The hon. Gentleman mentioned competency—that issue was discussed at length during the debate of 3 July 2012. I should point out that the Government are simply operating within the framework that the previous Government set out in the Government of Wales Act 2006. As he knows, the Act states that competency and responsibility for electoral arrangements for the Welsh Assembly resides at Westminster. There is a Silk process—part 2 was launched recently, which provides a great opportunity for people who have concerns and other ideas to contribute. The Government have made it clear that we will listen and read very carefully all submissions to Silk part 2. We will announce our response in due course. The hon. Gentleman was not in the House at the time, but other hon. Members in the Chamber were, and I remind him that they supported the previous Government’s legislation and the framework that retains competency and responsibility for Welsh Assembly elections at UK level.

Wayne David: The Minister indicates that a large part of the Green Paper is redundant because of last week’s events in the House. Will he issue another Green Paper? If not, the consultation was on a largely flawed document.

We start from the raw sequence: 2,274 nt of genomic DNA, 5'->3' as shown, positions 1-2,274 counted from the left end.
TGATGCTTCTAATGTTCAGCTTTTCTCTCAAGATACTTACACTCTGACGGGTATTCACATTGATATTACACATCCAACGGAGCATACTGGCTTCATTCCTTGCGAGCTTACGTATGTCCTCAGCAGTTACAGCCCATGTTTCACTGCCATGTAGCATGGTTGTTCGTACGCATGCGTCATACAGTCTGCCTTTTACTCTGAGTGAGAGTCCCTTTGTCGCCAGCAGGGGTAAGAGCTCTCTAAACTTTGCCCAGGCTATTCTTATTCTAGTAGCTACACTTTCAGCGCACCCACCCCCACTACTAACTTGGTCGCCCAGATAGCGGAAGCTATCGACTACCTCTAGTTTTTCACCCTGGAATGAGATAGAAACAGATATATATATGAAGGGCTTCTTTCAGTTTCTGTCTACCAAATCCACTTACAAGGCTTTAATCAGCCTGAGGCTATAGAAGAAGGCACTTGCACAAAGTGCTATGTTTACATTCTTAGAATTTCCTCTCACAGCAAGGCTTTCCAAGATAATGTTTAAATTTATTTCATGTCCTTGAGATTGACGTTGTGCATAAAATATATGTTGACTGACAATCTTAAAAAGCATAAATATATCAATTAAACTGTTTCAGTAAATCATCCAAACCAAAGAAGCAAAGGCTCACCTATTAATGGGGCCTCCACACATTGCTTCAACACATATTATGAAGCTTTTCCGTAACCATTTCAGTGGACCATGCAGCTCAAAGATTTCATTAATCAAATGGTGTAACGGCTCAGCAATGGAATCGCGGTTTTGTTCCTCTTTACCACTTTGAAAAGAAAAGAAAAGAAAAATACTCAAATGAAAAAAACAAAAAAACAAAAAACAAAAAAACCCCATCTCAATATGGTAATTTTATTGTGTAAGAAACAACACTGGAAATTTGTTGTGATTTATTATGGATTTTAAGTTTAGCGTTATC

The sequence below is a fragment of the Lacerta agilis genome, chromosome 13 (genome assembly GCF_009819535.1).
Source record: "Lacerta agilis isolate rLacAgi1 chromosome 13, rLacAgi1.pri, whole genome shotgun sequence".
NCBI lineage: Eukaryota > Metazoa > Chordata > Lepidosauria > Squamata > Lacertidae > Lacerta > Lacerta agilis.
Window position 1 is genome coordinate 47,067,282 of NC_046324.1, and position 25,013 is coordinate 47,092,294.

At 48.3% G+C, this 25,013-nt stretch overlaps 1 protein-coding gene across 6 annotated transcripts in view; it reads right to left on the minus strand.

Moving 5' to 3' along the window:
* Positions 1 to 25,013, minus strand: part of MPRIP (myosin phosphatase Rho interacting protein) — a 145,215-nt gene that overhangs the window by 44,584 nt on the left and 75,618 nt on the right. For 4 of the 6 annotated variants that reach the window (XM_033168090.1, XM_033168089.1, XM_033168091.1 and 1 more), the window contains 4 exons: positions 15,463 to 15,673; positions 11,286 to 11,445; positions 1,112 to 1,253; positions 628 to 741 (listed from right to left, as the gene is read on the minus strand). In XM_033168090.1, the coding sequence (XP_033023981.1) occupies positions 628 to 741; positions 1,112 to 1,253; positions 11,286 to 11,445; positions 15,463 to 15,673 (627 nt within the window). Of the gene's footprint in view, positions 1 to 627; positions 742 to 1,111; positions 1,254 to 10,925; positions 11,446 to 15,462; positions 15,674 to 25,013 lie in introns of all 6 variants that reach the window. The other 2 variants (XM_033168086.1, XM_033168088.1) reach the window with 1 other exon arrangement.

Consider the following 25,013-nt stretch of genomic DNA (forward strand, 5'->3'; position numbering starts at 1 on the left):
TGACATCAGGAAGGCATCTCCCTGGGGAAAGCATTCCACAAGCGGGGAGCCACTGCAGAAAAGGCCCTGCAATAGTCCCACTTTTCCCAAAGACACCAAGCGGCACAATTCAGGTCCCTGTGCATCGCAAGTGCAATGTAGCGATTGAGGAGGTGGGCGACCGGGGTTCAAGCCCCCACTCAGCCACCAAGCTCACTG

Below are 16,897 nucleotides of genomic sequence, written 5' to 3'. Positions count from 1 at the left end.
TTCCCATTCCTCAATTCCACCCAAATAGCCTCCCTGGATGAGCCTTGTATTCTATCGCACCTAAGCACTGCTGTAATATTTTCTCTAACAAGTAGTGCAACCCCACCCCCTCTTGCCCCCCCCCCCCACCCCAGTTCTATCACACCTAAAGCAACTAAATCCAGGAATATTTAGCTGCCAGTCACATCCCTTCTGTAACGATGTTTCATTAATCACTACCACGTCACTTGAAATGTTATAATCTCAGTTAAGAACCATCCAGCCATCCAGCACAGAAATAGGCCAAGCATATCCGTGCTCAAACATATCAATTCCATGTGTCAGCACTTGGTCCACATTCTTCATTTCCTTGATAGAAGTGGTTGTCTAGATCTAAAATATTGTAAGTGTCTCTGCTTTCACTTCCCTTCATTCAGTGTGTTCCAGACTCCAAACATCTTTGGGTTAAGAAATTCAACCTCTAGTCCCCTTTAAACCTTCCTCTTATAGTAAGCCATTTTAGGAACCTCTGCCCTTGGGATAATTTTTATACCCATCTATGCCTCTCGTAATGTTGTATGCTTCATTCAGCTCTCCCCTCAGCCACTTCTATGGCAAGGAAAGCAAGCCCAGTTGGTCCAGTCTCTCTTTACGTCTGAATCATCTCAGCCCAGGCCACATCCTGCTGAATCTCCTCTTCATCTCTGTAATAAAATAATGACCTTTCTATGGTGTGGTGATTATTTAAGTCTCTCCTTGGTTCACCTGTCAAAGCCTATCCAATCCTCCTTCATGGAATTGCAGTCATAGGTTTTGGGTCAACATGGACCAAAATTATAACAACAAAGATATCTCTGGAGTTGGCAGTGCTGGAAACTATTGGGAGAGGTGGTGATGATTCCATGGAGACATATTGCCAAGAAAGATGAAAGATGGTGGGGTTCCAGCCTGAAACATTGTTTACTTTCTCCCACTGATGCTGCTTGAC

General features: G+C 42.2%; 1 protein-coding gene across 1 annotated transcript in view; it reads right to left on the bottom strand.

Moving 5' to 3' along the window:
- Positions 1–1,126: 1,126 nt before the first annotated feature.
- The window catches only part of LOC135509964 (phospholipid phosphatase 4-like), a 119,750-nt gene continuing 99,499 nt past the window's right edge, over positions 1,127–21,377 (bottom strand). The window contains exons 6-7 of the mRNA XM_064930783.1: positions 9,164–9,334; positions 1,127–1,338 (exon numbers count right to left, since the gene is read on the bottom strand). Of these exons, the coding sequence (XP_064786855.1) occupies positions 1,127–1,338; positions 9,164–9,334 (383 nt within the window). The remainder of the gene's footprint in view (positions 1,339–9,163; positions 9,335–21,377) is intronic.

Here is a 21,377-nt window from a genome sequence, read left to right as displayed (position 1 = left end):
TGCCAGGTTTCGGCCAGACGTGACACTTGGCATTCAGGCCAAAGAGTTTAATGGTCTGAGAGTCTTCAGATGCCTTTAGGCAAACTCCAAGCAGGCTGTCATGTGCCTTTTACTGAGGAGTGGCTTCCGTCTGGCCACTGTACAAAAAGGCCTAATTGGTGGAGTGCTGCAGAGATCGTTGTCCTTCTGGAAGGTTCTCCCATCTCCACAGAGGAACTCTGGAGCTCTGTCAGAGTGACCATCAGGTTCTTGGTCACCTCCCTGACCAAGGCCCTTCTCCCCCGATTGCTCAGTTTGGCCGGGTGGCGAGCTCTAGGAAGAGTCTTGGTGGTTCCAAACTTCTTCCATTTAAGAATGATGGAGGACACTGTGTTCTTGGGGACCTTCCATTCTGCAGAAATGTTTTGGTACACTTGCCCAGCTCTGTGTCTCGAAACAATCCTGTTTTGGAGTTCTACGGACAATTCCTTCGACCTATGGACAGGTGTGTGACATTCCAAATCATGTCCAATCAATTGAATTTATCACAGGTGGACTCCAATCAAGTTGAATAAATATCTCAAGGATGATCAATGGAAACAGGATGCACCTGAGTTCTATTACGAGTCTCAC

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Stephen Crabb: I completely disagree with the hon. Gentleman. We have said that we are not proceeding with one aspect of the package that we consulted on in the Green Paper because of the outcome of last week’s vote. As I have said, Labour Members will, in time, come to regret that vote—it was a vote against fairness in the electoral system and against reducing the costs of politics at a time when the electorate demand more from our democratic system. There are still some very important issues. I highlighted three a few moments ago that we will consider further. It is right that we do that, and we will be making announcements in due course.